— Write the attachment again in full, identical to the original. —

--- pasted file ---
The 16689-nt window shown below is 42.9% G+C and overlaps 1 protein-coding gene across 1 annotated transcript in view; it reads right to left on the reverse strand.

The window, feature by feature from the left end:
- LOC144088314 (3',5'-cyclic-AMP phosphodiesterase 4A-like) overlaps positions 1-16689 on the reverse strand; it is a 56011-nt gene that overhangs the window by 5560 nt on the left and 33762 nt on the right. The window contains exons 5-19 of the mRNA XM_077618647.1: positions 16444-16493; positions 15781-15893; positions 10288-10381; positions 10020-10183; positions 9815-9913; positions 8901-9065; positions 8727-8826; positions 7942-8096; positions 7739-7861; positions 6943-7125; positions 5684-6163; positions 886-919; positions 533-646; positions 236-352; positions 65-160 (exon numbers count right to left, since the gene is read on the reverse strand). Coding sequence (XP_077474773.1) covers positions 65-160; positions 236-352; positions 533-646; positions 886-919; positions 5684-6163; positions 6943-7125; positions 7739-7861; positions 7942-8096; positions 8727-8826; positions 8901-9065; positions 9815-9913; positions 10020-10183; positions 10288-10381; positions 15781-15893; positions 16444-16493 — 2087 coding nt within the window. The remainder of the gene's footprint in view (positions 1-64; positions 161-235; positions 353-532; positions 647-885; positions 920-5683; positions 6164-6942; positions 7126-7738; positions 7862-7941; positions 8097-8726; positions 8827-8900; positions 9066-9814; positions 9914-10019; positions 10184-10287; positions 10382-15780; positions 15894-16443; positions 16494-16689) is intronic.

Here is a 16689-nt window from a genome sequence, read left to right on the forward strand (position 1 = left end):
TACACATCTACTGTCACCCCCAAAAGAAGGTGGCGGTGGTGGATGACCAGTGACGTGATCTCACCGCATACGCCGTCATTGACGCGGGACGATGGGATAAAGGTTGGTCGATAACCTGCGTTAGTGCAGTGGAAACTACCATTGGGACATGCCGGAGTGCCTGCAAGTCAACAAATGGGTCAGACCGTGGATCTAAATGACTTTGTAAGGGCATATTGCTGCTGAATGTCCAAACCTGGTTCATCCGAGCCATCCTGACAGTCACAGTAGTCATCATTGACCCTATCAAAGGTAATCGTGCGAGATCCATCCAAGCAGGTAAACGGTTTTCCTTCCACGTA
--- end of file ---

The 16689-nt window shown below is 42.9% G+C and overlaps 1 protein-coding gene across 1 annotated transcript in view; it reads right to left on the reverse strand.

The window, feature by feature from the left end:
- LOC144088314 (3',5'-cyclic-AMP phosphodiesterase 4A-like) overlaps positions 1-16689 on the reverse strand; it is a 56011-nt gene that overhangs the window by 5560 nt on the left and 33762 nt on the right. The window contains exons 5-19 of the mRNA XM_077618647.1: positions 16444-16493; positions 15781-15893; positions 10288-10381; positions 10020-10183; positions 9815-9913; positions 8901-9065; positions 8727-8826; positions 7942-8096; positions 7739-7861; positions 6943-7125; positions 5684-6163; positions 886-919; positions 533-646; positions 236-352; positions 65-160 (exon numbers count right to left, since the gene is read on the reverse strand). Coding sequence (XP_077474773.1) covers positions 65-160; positions 236-352; positions 533-646; positions 886-919; positions 5684-6163; positions 6943-7125; positions 7739-7861; positions 7942-8096; positions 8727-8826; positions 8901-9065; positions 9815-9913; positions 10020-10183; positions 10288-10381; positions 15781-15893; positions 16444-16493 — 2087 coding nt within the window. The remainder of the gene's footprint in view (positions 1-64; positions 161-235; positions 353-532; positions 647-885; positions 920-5683; positions 6164-6942; positions 7126-7738; positions 7862-7941; positions 8097-8726; positions 8827-8900; positions 9066-9814; positions 9914-10019; positions 10184-10287; positions 10382-15780; positions 15894-16443; positions 16494-16689) is intronic.

Here is a 16689-nt window from a genome sequence, read left to right on the forward strand (position 1 = left end):
TACACATCTACTGTCACCCCCAAAAGAAGGTGGCGGTGGTGGATGACCAGTGACGTGATCTCACCGCATACGCCGTCATTGACGCGGGACGATGGGATAAAGGTTGGTCGATAACCTGCGTTAGTGCAGTGGAAACTACCATTGGGACATGCCGGAGTGCCTGCAAGTCAACAAATGGGTCAGACCGTGGATCTAAATGACTTTGTAAGGGCATATTGCTGCTGAATGTCCAAACCTGGTTCATCCGAGCCATCCTGACAGTCACAGTAGTCATCATTGACCCTATCAAAGGTAATCGTGCGAGATCCATCCAAGCAGGTAAACGGTTTTCCTTCCACGTA